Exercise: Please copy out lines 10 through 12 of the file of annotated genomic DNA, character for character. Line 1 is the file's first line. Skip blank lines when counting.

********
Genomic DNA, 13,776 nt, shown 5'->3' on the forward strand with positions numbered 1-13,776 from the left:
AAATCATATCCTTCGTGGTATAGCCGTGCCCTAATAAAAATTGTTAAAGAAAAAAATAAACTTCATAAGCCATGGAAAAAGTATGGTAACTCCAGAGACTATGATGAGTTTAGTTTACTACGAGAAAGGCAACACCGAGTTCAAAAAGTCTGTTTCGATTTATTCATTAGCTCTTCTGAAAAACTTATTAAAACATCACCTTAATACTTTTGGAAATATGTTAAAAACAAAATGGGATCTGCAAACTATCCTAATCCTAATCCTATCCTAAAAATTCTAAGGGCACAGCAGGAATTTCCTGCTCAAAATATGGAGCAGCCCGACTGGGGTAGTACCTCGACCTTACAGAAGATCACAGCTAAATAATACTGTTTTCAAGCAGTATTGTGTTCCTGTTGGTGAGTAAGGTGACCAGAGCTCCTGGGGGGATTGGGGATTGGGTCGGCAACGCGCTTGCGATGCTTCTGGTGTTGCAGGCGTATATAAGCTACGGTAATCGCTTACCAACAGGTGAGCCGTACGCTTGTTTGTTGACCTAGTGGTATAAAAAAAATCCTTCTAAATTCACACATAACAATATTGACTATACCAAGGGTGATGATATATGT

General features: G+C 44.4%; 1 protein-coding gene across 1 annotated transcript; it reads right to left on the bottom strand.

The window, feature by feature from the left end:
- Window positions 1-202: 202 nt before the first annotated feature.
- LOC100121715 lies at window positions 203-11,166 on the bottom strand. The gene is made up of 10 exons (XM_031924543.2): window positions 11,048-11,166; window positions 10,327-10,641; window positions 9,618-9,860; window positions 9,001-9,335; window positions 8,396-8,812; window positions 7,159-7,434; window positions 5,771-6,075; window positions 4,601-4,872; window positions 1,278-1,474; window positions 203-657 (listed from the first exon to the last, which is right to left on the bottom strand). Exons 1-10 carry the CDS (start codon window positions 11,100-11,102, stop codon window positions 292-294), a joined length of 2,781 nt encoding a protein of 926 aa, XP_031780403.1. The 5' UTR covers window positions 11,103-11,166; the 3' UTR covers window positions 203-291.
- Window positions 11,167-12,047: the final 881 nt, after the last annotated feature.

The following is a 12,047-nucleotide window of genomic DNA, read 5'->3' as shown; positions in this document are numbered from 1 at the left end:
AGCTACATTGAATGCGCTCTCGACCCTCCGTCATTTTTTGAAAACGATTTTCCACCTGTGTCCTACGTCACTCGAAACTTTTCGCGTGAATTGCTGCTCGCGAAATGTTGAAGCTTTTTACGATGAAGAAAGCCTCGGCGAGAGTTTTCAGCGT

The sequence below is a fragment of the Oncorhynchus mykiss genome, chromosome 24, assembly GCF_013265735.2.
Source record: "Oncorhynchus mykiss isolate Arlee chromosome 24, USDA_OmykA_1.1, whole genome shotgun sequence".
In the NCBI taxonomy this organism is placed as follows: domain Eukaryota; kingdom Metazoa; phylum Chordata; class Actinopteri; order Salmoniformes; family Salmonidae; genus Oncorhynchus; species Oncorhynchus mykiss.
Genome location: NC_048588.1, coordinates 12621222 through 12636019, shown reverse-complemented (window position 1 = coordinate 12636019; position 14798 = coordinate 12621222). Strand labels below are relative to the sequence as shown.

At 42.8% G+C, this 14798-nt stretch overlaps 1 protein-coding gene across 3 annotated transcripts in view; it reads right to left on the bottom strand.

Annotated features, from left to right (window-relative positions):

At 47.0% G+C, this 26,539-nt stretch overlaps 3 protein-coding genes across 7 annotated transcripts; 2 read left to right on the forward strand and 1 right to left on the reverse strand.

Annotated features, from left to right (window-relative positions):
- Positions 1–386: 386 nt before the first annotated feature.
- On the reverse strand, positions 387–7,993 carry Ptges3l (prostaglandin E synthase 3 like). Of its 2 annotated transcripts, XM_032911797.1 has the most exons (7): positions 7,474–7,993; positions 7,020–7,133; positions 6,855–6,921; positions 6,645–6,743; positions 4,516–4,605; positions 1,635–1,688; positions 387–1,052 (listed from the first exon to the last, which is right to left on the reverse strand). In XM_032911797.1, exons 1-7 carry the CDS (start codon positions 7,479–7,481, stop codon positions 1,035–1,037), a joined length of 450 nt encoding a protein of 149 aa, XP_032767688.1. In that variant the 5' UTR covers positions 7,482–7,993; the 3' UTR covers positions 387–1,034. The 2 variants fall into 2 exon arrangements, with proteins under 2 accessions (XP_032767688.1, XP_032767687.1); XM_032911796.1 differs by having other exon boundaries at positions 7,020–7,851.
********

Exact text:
The sequence below is a fragment of the Oncorhynchus mykiss genome, chromosome 24, assembly GCF_013265735.2.
Source record: "Oncorhynchus mykiss isolate Arlee chromosome 24, USDA_OmykA_1.1, whole genome shotgun sequence".
In the NCBI taxonomy this organism is placed as follows: domain Eukaryota; kingdom Metazoa; phylum Chordata; class Actinopteri; order Salmoniformes; family Salmonidae; genus Oncorhynchus; species Oncorhynchus mykiss.